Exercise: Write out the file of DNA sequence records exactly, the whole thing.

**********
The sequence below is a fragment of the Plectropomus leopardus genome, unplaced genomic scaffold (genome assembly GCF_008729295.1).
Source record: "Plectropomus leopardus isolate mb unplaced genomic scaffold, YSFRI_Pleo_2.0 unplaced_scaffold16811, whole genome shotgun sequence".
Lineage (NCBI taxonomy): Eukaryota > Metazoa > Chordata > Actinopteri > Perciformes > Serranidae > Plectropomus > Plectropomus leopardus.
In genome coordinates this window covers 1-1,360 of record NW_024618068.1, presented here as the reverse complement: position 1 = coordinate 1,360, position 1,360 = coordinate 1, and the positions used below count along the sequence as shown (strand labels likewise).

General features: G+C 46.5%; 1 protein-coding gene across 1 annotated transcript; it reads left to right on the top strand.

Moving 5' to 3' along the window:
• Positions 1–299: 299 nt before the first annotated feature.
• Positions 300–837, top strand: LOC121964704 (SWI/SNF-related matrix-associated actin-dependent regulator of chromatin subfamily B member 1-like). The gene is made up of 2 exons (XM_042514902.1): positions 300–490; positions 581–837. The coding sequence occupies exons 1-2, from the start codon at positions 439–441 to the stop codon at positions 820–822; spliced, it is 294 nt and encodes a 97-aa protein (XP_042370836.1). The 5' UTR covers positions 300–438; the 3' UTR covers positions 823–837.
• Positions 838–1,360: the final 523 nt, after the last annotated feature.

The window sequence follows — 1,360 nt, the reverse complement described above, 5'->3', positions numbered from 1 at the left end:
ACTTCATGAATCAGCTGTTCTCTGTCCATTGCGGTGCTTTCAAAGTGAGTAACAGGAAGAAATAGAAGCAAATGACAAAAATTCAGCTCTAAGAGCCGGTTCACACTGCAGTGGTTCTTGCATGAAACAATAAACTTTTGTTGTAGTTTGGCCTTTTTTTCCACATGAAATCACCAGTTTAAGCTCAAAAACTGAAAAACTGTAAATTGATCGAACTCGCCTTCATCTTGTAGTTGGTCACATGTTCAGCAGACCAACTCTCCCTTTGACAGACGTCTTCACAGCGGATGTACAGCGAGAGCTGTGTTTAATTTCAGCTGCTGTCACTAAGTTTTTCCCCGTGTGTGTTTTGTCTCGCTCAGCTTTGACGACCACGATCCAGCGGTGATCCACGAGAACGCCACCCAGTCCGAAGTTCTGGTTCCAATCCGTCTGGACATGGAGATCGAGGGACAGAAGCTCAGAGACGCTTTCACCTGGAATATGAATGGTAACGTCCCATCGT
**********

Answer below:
The sequence below is a fragment of the Plectropomus leopardus genome, unplaced genomic scaffold (genome assembly GCF_008729295.1).
Source record: "Plectropomus leopardus isolate mb unplaced genomic scaffold, YSFRI_Pleo_2.0 unplaced_scaffold16811, whole genome shotgun sequence".
Lineage (NCBI taxonomy): Eukaryota > Metazoa > Chordata > Actinopteri > Perciformes > Serranidae > Plectropomus > Plectropomus leopardus.
In genome coordinates this window covers 1-1,360 of record NW_024618068.1, presented here as the reverse complement: position 1 = coordinate 1,360, position 1,360 = coordinate 1, and the positions used below count along the sequence as shown (strand labels likewise).

General features: G+C 46.5%; 1 protein-coding gene across 1 annotated transcript; it reads left to right on the top strand.

Moving 5' to 3' along the window:
• Positions 1–299: 299 nt before the first annotated feature.
• Positions 300–837, top strand: LOC121964704 (SWI/SNF-related matrix-associated actin-dependent regulator of chromatin subfamily B member 1-like). The gene is made up of 2 exons (XM_042514902.1): positions 300–490; positions 581–837. The coding sequence occupies exons 1-2, from the start codon at positions 439–441 to the stop codon at positions 820–822; spliced, it is 294 nt and encodes a 97-aa protein (XP_042370836.1). The 5' UTR covers positions 300–438; the 3' UTR covers positions 823–837.
• Positions 838–1,360: the final 523 nt, after the last annotated feature.

The window sequence follows — 1,360 nt, the reverse complement described above, 5'->3', positions numbered from 1 at the left end:
ACTTCATGAATCAGCTGTTCTCTGTCCATTGCGGTGCTTTCAAAGTGAGTAACAGGAAGAAATAGAAGCAAATGACAAAAATTCAGCTCTAAGAGCCGGTTCACACTGCAGTGGTTCTTGCATGAAACAATAAACTTTTGTTGTAGTTTGGCCTTTTTTTCCACATGAAATCACCAGTTTAAGCTCAAAAACTGAAAAACTGTAAATTGATCGAACTCGCCTTCATCTTGTAGTTGGTCACATGTTCAGCAGACCAACTCTCCCTTTGACAGACGTCTTCACAGCGGATGTACAGCGAGAGCTGTGTTTAATTTCAGCTGCTGTCACTAAGTTTTTCCCCGTGTGTGTTTTGTCTCGCTCAGCTTTGACGACCACGATCCAGCGGTGATCCACGAGAACGCCACCCAGTCCGAAGTTCTGGTTCCAATCCGTCTGGACATGGAGATCGAGGGACAGAAGCTCAGAGACGCTTTCACCTGGAATATGAATGGTAACGTCCCATCGT